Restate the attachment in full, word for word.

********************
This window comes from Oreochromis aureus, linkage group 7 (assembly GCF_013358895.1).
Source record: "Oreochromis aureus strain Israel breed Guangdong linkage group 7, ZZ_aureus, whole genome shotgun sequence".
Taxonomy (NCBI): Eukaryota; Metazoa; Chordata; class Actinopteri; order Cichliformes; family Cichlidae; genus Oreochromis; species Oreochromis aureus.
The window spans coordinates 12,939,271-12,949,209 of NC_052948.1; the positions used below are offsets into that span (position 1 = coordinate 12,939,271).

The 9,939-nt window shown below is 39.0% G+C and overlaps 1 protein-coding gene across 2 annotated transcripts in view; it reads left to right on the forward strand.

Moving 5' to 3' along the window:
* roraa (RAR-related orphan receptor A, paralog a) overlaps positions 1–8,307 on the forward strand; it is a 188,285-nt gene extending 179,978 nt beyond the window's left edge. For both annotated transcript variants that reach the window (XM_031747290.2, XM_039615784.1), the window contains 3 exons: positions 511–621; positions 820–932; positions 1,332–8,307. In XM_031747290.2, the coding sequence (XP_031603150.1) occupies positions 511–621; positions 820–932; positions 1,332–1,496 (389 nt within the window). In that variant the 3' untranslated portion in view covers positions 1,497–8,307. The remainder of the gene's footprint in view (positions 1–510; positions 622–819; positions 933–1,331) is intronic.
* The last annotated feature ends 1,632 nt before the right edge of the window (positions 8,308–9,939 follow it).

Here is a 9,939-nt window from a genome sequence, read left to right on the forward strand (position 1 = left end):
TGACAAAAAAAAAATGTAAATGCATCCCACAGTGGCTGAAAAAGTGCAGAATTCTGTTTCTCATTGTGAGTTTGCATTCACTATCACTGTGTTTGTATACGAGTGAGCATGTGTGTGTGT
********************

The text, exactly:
This window comes from Oreochromis aureus, linkage group 7 (assembly GCF_013358895.1).
Source record: "Oreochromis aureus strain Israel breed Guangdong linkage group 7, ZZ_aureus, whole genome shotgun sequence".
Taxonomy (NCBI): Eukaryota; Metazoa; Chordata; class Actinopteri; order Cichliformes; family Cichlidae; genus Oreochromis; species Oreochromis aureus.
The window spans coordinates 12,939,271-12,949,209 of NC_052948.1; the positions used below are offsets into that span (position 1 = coordinate 12,939,271).

The 9,939-nt window shown below is 39.0% G+C and overlaps 1 protein-coding gene across 2 annotated transcripts in view; it reads left to right on the forward strand.

Moving 5' to 3' along the window:
* roraa (RAR-related orphan receptor A, paralog a) overlaps positions 1–8,307 on the forward strand; it is a 188,285-nt gene extending 179,978 nt beyond the window's left edge. For both annotated transcript variants that reach the window (XM_031747290.2, XM_039615784.1), the window contains 3 exons: positions 511–621; positions 820–932; positions 1,332–8,307. In XM_031747290.2, the coding sequence (XP_031603150.1) occupies positions 511–621; positions 820–932; positions 1,332–1,496 (389 nt within the window). In that variant the 3' untranslated portion in view covers positions 1,497–8,307. The remainder of the gene's footprint in view (positions 1–510; positions 622–819; positions 933–1,331) is intronic.
* The last annotated feature ends 1,632 nt before the right edge of the window (positions 8,308–9,939 follow it).

Here is a 9,939-nt window from a genome sequence, read left to right on the forward strand (position 1 = left end):
TGACAAAAAAAAAATGTAAATGCATCCCACAGTGGCTGAAAAAGTGCAGAATTCTGTTTCTCATTGTGAGTTTGCATTCACTATCACTGTGTTTGTATACGAGTGAGCATGTGTGTGTGT